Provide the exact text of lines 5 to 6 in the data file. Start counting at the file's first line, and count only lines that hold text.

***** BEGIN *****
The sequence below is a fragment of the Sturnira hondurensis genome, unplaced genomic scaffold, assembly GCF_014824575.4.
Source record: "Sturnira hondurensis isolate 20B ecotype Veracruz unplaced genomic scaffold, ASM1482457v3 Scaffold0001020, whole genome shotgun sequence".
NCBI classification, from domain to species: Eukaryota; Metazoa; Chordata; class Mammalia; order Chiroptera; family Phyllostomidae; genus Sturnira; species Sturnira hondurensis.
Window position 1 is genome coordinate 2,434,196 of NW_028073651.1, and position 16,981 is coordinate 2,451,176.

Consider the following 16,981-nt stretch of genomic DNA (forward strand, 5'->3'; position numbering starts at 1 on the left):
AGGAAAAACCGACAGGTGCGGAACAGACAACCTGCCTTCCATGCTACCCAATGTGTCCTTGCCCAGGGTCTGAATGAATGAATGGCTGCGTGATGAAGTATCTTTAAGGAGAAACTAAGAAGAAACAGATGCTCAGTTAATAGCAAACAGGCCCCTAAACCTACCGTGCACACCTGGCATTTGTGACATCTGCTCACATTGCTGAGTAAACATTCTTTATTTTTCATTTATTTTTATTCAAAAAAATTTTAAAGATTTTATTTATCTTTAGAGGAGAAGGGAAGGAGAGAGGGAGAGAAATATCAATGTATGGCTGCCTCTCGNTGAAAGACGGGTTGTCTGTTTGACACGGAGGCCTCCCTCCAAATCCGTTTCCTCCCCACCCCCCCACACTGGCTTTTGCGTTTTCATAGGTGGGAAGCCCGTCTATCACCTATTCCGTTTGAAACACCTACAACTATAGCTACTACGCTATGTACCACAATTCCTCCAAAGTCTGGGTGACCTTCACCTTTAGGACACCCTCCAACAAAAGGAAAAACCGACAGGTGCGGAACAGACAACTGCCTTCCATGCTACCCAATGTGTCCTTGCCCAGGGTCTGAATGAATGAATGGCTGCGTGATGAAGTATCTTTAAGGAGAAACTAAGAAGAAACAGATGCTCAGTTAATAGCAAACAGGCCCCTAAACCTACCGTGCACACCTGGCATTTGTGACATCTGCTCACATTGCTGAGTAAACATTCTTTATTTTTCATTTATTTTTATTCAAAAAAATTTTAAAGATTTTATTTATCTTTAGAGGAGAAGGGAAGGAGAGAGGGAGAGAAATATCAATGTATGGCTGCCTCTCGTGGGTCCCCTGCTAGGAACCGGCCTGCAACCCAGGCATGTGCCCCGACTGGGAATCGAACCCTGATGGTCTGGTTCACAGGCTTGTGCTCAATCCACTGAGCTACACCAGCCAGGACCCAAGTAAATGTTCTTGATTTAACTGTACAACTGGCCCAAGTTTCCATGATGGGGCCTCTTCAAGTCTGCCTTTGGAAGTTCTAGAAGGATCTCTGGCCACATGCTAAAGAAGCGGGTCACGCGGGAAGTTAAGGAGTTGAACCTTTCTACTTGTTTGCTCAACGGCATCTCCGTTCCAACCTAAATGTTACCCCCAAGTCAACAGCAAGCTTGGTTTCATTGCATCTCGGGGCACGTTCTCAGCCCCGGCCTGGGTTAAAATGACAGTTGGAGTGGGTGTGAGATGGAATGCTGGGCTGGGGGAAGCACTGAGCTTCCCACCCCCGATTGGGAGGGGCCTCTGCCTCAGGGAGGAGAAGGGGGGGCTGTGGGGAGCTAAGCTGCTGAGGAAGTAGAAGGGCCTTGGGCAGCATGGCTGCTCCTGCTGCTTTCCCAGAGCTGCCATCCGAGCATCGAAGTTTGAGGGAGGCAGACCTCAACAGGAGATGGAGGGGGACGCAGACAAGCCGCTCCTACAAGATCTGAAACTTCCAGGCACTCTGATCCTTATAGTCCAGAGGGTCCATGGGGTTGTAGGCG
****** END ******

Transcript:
Consider the following 16,981-nt stretch of genomic DNA (forward strand, 5'->3'; position numbering starts at 1 on the left):
AGGAAAAACCGACAGGTGCGGAACAGACAACCTGCCTTCCATGCTACCCAATGTGTCCTTGCCCAGGGTCTGAATGAATGAATGGCTGCGTGATGAAGTATCTTTAAGGAGAAACTAAGAAGAAACAGATGCTCAGTTAATAGCAAACAGGCCCCTAAACCTACCGTGCACACCTGGCATTTGTGACATCTGCTCACATTGCTGAGTAAACATTCTTTATTTTTCATTTATTTTTATTCAAAAAAATTTTAAAGATTTTATTTATCTTTAGAGGAGAAGGGAAGGAGAGAGGGAGAGAAATATCAATGTATGGCTGCCTCTCGNTGAAAGACGGGTTGTCTGTTTGACACGGAGGCCTCCCTCCAAATCCGTTTCCTCCCCACCCCCCCACACTGGCTTTTGCGTTTTCATAGGTGGGAAGCCCGTCTATCACCTATTCCGTTTGAAACACCTACAACTATAGCTACTACGCTATGTACCACAATTCCTCCAAAGTCTGGGTGACCTTCACCTTTAGGACACCCTCCAACAAAAGGAAAAACCGACAGGTGCGGAACAGACAACTGCCTTCCATGCTACCCAATGTGTCCTTGCCCAGGGTCTGAATGAATGAATGGCTGCGTGATGAAGTATCTTTAAGGAGAAACTAAGAAGAAACAGATGCTCAGTTAATAGCAAACAGGCCCCTAAACCTACCGTGCACACCTGGCATTTGTGACATCTGCTCACATTGCTGAGTAAACATTCTTTATTTTTCATTTATTTTTATTCAAAAAAATTTTAAAGATTTTATTTATCTTTAGAGGAGAAGGGAAGGAGAGAGGGAGAGAAATATCAATGTATGGCTGCCTCTCGTGGGTCCCCTGCTAGGAACCGGCCTGCAACCCAGGCATGTGCCCCGACTGGGAATCGAACCCTGATGGTCTGGTTCACAGGCTTGTGCTCAATCCACTGAGCTACACCAGCCAGGACCCAAGTAAATGTTCTTGATTTAACTGTACAACTGGCCCAAGTTTCCATGATGGGGCCTCTTCAAGTCTGCCTTTGGAAGTTCTAGAAGGATCTCTGGCCACATGCTAAAGAAGCGGGTCACGCGGGAAGTTAAGGAGTTGAACCTTTCTACTTGTTTGCTCAACGGCATCTCCGTTCCAACCTAAATGTTACCCCCAAGTCAACAGCAAGCTTGGTTTCATTGCATCTCGGGGCACGTTCTCAGCCCCGGCCTGGGTTAAAATGACAGTTGGAGTGGGTGTGAGATGGAATGCTGGGCTGGGGGAAGCACTGAGCTTCCCACCCCCGATTGGGAGGGGCCTCTGCCTCAGGGAGGAGAAGGGGGGGCTGTGGGGAGCTAAGCTGCTGAGGAAGTAGAAGGGCCTTGGGCAGCATGGCTGCTCCTGCTGCTTTCCCAGAGCTGCCATCCGAGCATCGAAGTTTGAGGGAGGCAGACCTCAACAGGAGATGGAGGGGGACGCAGACAAGCCGCTCCTACAAGATCTGAAACTTCCAGGCACTCTGATCCTTATAGTCCAGAGGGTCCATGGGGTTGTAGGCG